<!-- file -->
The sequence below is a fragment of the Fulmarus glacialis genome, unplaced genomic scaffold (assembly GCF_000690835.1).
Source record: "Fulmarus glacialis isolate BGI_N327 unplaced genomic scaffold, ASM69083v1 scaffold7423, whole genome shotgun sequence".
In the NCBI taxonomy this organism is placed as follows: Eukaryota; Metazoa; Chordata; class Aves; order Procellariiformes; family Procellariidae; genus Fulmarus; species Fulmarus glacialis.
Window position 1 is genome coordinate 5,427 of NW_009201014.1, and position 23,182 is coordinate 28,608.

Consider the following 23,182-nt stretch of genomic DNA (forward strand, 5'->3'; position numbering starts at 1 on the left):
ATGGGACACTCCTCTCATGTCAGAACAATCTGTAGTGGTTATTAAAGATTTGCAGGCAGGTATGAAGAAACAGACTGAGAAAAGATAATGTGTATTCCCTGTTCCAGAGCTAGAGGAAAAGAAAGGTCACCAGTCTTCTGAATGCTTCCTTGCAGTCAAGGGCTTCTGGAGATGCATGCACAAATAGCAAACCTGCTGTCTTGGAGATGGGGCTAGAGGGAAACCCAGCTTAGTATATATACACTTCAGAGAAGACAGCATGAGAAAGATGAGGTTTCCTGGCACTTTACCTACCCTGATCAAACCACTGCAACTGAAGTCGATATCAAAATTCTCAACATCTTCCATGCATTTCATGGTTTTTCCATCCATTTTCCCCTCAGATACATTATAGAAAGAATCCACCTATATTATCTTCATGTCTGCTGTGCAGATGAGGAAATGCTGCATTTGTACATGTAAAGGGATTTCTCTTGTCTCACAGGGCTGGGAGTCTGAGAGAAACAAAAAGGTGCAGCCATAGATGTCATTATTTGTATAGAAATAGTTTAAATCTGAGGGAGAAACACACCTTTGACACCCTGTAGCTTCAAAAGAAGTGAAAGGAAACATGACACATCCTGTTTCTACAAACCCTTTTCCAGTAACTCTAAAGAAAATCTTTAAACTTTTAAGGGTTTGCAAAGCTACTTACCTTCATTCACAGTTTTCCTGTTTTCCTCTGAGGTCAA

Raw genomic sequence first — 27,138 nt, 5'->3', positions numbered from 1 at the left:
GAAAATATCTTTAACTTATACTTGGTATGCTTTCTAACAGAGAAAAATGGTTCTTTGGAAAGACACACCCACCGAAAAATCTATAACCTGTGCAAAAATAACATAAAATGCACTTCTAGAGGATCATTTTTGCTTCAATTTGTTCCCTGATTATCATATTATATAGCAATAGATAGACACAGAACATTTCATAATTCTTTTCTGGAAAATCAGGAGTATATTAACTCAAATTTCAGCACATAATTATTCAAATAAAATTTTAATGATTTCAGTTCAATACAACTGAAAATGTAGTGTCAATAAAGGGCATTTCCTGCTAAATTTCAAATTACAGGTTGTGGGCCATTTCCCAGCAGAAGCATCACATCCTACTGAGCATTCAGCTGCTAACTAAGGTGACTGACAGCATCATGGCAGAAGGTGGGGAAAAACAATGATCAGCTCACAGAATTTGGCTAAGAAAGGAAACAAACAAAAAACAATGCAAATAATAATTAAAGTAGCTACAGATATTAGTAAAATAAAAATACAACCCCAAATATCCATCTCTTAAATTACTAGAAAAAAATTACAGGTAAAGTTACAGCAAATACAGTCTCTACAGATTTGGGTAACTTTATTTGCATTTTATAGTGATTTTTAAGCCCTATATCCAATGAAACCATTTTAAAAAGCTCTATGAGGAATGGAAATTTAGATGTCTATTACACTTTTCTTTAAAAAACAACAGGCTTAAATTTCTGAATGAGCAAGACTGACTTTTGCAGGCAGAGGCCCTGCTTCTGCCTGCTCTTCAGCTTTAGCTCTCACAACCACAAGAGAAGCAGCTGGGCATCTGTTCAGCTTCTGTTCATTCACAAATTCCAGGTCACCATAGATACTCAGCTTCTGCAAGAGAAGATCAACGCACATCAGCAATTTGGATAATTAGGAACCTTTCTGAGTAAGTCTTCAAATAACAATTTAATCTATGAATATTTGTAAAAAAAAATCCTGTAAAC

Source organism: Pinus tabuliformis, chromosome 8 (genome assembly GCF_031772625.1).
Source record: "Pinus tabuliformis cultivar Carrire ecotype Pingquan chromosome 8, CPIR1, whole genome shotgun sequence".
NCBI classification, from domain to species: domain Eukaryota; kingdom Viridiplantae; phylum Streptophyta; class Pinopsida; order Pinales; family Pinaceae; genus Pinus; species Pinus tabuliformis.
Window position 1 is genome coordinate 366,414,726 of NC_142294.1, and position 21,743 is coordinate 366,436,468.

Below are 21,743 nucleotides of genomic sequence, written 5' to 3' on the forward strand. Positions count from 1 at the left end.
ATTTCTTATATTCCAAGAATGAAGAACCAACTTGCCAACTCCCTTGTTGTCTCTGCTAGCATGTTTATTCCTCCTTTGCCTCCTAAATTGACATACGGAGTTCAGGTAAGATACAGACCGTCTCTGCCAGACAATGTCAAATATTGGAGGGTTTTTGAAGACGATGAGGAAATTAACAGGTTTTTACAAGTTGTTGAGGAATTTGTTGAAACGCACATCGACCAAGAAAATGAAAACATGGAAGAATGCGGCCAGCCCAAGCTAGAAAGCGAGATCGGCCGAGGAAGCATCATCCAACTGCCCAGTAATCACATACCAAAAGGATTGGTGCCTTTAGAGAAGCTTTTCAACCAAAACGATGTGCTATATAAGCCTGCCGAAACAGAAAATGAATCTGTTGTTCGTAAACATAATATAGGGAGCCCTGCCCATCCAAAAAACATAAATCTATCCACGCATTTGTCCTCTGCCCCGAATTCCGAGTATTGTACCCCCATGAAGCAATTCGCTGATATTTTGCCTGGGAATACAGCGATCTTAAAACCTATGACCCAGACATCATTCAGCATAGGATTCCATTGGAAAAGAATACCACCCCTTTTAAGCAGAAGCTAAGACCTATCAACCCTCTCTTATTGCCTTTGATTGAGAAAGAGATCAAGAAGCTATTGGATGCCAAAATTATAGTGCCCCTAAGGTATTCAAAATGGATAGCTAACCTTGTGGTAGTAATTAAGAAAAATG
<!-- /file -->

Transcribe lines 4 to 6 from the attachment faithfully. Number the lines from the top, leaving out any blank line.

Window position 1 is genome coordinate 5,427 of NW_009201014.1, and position 23,182 is coordinate 28,608.

Consider the following 23,182-nt stretch of genomic DNA (forward strand, 5'->3'; position numbering starts at 1 on the left):
ATGGGACACTCCTCTCATGTCAGAACAATCTGTAGTGGTTATTAAAGATTTGCAGGCAGGTATGAAGAAACAGACTGAGAAAAGATAATGTGTATTCCCTGTTCCAGAGCTAGAGGAAAAGAAAGGTCACCAGTCTTCTGAATGCTTCCTTGCAGTCAAGGGCTTCTGGAGATGCATGCACAAATAGCAAACCTGCTGTCTTGGAGATGGGGCTAGAGGGAAACCCAGCTTAGTATATATACACTTCAGAGAAGACAGCATGAGAAAGATGAGGTTTCCTGGCACTTTACCTACCCTGATCAAACCACTGCAACTGAAGTCGATATCAAAATTCTCAACATCTTCCATGCATTTCATGGTTTTTCCATCCATTTTCCCCTCAGATACATTATAGAAAGAATCCACCTATATTATCTTCATGTCTGCTGTGCAGATGAGGAAATGCTGCATTTGTACATGTAAAGGGATTTCTCTTGTCTCACAGGGCTGGGAGTCTGAGAGAAACAAAAAGGTGCAGCCATAGATGTCATTATTTGTATAGAAATAGTTTAAATCTGAGGGAGAAACACACCTTTGACACCCTGTAGCTTCAAAAGAAGTGAAAGGAAACATGACACATCCTGTTTCTACAAACCCTTTTCCAGTAACTCTAAAGAAAATCTTTAAACTTTTAAGGGTTTGCAAAGCTACTTACCTTCATTCACAGTTTTCCTGTTTTCCTCTGAGGTCAA